The following are a selection of some of the frequently asked questions:
- What is counseling?
- How long does a session last?
- How much does counselling at the Centre cost?
- Are the counsellors fully qualified?
- How long do I have to wait to see a counsellor?
- Is counselling available to men?
- How long will it take before I feel better?
- Is there any point in counselling?
- Can I really recover from such a traumatic experience?
- Will I ever be the same again?
- Am I going mad?
What is counselling?
Counselling is an opportunity to talk about feelings, memories, beliefs, attitudes and events which have affected the person’s life and their ability to cope with work and relationships - it is not uncommon to feel fearful and anxious before undergoing counselling. People may have ‘bottled’ up painful feelings and events and fear that they will be unable to cope with anything once they start to speak about what has happened to them. In a counselling setting, the counsellor provides the support and encouragement for the person to go at their own pace with the counselling. They will receive encouragement but not pressure or expectations.
For further information on the different kinds of counselling available at the Centre please visit our services page.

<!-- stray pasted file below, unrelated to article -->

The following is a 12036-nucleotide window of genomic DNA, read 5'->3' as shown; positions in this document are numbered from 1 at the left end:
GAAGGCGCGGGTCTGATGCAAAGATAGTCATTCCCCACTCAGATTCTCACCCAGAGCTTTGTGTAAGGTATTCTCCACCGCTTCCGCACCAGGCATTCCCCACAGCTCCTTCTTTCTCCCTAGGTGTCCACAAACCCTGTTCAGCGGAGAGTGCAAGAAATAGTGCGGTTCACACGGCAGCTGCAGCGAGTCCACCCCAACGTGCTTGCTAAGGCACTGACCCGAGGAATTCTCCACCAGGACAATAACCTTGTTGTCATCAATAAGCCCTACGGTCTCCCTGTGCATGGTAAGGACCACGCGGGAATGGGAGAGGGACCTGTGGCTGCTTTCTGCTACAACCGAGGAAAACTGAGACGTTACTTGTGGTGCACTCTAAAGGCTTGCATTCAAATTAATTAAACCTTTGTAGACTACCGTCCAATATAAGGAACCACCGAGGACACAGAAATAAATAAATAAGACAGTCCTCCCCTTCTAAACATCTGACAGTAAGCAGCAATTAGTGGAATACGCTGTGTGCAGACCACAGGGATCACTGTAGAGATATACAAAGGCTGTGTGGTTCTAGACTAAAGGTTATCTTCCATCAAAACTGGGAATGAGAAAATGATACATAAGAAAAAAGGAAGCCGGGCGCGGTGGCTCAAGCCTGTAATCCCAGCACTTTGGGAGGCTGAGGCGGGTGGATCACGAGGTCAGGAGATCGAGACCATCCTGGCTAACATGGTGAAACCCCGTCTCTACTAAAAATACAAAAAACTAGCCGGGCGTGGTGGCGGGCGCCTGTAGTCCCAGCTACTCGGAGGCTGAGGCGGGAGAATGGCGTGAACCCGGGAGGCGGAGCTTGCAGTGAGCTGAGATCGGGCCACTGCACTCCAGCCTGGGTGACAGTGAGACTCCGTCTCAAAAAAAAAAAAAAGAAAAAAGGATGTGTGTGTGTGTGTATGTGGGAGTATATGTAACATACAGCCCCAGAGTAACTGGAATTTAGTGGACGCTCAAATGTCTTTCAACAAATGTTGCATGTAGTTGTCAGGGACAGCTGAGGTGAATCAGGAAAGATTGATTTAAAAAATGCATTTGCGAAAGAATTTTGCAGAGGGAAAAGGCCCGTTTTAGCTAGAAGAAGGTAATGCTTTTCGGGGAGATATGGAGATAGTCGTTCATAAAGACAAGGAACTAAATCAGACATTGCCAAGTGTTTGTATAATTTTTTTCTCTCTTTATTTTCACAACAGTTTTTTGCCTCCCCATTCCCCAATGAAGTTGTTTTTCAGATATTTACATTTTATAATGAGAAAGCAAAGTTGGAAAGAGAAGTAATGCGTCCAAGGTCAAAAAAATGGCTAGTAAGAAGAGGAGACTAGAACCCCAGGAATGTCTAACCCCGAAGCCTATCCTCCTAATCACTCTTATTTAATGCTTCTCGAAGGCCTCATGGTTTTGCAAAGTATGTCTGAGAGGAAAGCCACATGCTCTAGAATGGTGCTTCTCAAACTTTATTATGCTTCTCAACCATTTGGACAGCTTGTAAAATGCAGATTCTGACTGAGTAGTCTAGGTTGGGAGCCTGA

How long does a counselling session last?
Counselling sessions are every week at the same time for one hour.
How much does counselling at the Centre cost?
All counselling services are free at the Sexual Violence Centre Cork.
Are the counsellors fully qualified?
Yes. All the counsellors employed by the Centre are qualified and accredited to professional organisations e.g. the Irish Association of Counselling and Psychotherapy. The Centre also employs an external counselling supervisor.
How long do I have to wait to see a counsellor?
When you make contact with the Centre you will have an initial visit in a matter of days. Your name is then put on a waiting list until a space becomes free. The average length of time someone waits is three months but this can vary. The Centre provides crisis counselling immediately and can offer support counselling to those on the waiting list.
Confidentiality is very important in the work of the Centre. What is discussed in your counselling sessions is confidential. The only exceptions arise if the Centre becomes aware of a child at risk or if the counsellor is concerned that the person in counselling could be at serious risk. In either of these rare situations, the counsellor will discuss everything fully with the client as there is an obligation to report to the relevant authorities.
Is counselling available to men?
Yes. The Centre provides counselling to men who have been raped, assaulted or are survivors of child sexual abuse.
How long will it take before I feel better?
Unfortunately a counsellor cannot give a definite answer to this question. The pace and duration of healing is unique to the individual. Most people feel better pretty well straightaway; bottling up feelings and guarding secrets can lead to depression and there can often be a feeling of relief after the first sessions. In the later stages of counselling people begin to feel able to live life relatively free from troubling symptoms, however, reaching a point of completion may take a little longer for some people.
Is there any point in counselling?